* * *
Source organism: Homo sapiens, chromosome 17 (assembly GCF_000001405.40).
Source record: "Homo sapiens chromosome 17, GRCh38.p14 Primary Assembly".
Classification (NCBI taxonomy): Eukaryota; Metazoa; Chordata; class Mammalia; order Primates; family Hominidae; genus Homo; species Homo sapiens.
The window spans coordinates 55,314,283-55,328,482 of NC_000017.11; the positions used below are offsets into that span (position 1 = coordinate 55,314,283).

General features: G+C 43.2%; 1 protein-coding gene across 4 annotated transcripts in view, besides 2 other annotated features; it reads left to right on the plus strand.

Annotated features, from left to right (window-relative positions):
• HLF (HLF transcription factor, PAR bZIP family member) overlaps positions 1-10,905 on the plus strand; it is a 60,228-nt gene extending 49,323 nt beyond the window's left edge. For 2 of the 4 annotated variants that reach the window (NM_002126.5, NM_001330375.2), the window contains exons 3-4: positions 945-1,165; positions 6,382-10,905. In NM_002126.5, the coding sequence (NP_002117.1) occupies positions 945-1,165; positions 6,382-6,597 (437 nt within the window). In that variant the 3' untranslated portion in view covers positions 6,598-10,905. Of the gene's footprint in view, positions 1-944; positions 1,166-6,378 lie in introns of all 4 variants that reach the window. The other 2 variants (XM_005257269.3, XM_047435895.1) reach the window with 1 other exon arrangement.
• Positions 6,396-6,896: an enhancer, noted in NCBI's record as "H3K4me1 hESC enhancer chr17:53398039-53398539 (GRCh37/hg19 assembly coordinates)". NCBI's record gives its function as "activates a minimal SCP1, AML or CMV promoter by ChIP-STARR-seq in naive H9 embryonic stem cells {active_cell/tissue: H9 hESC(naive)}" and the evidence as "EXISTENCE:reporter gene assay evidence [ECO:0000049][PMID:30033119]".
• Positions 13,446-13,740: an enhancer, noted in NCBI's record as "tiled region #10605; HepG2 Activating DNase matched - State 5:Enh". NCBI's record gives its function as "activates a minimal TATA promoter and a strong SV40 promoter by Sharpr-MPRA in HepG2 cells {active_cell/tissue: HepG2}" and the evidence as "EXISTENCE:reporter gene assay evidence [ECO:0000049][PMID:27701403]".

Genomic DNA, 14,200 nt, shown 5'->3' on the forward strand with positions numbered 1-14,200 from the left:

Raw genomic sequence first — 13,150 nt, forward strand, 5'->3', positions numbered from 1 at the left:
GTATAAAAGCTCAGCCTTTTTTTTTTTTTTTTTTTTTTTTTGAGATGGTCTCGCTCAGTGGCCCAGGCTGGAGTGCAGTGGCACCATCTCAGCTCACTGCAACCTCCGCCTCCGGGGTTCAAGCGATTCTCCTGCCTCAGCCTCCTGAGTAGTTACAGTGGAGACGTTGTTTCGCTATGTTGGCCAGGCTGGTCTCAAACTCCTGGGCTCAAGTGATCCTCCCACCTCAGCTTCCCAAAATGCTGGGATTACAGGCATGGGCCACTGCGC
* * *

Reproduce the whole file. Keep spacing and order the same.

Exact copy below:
Source organism: Homo sapiens, chromosome 17 (assembly GCF_000001405.40).
Source record: "Homo sapiens chromosome 17, GRCh38.p14 Primary Assembly".
Classification (NCBI taxonomy): Eukaryota; Metazoa; Chordata; class Mammalia; order Primates; family Hominidae; genus Homo; species Homo sapiens.
The window spans coordinates 55,314,283-55,328,482 of NC_000017.11; the positions used below are offsets into that span (position 1 = coordinate 55,314,283).

General features: G+C 43.2%; 1 protein-coding gene across 4 annotated transcripts in view, besides 2 other annotated features; it reads left to right on the plus strand.

Annotated features, from left to right (window-relative positions):
• HLF (HLF transcription factor, PAR bZIP family member) overlaps positions 1-10,905 on the plus strand; it is a 60,228-nt gene extending 49,323 nt beyond the window's left edge. For 2 of the 4 annotated variants that reach the window (NM_002126.5, NM_001330375.2), the window contains exons 3-4: positions 945-1,165; positions 6,382-10,905. In NM_002126.5, the coding sequence (NP_002117.1) occupies positions 945-1,165; positions 6,382-6,597 (437 nt within the window). In that variant the 3' untranslated portion in view covers positions 6,598-10,905. Of the gene's footprint in view, positions 1-944; positions 1,166-6,378 lie in introns of all 4 variants that reach the window. The other 2 variants (XM_005257269.3, XM_047435895.1) reach the window with 1 other exon arrangement.
• Positions 6,396-6,896: an enhancer, noted in NCBI's record as "H3K4me1 hESC enhancer chr17:53398039-53398539 (GRCh37/hg19 assembly coordinates)". NCBI's record gives its function as "activates a minimal SCP1, AML or CMV promoter by ChIP-STARR-seq in naive H9 embryonic stem cells {active_cell/tissue: H9 hESC(naive)}" and the evidence as "EXISTENCE:reporter gene assay evidence [ECO:0000049][PMID:30033119]".
• Positions 13,446-13,740: an enhancer, noted in NCBI's record as "tiled region #10605; HepG2 Activating DNase matched - State 5:Enh". NCBI's record gives its function as "activates a minimal TATA promoter and a strong SV40 promoter by Sharpr-MPRA in HepG2 cells {active_cell/tissue: HepG2}" and the evidence as "EXISTENCE:reporter gene assay evidence [ECO:0000049][PMID:27701403]".

Genomic DNA, 14,200 nt, shown 5'->3' on the forward strand with positions numbered 1-14,200 from the left:

Raw genomic sequence first — 13,150 nt, forward strand, 5'->3', positions numbered from 1 at the left:
GTATAAAAGCTCAGCCTTTTTTTTTTTTTTTTTTTTTTTTTGAGATGGTCTCGCTCAGTGGCCCAGGCTGGAGTGCAGTGGCACCATCTCAGCTCACTGCAACCTCCGCCTCCGGGGTTCAAGCGATTCTCCTGCCTCAGCCTCCTGAGTAGTTACAGTGGAGACGTTGTTTCGCTATGTTGGCCAGGCTGGTCTCAAACTCCTGGGCTCAAGTGATCCTCCCACCTCAGCTTCCCAAAATGCTGGGATTACAGGCATGGGCCACTGCGC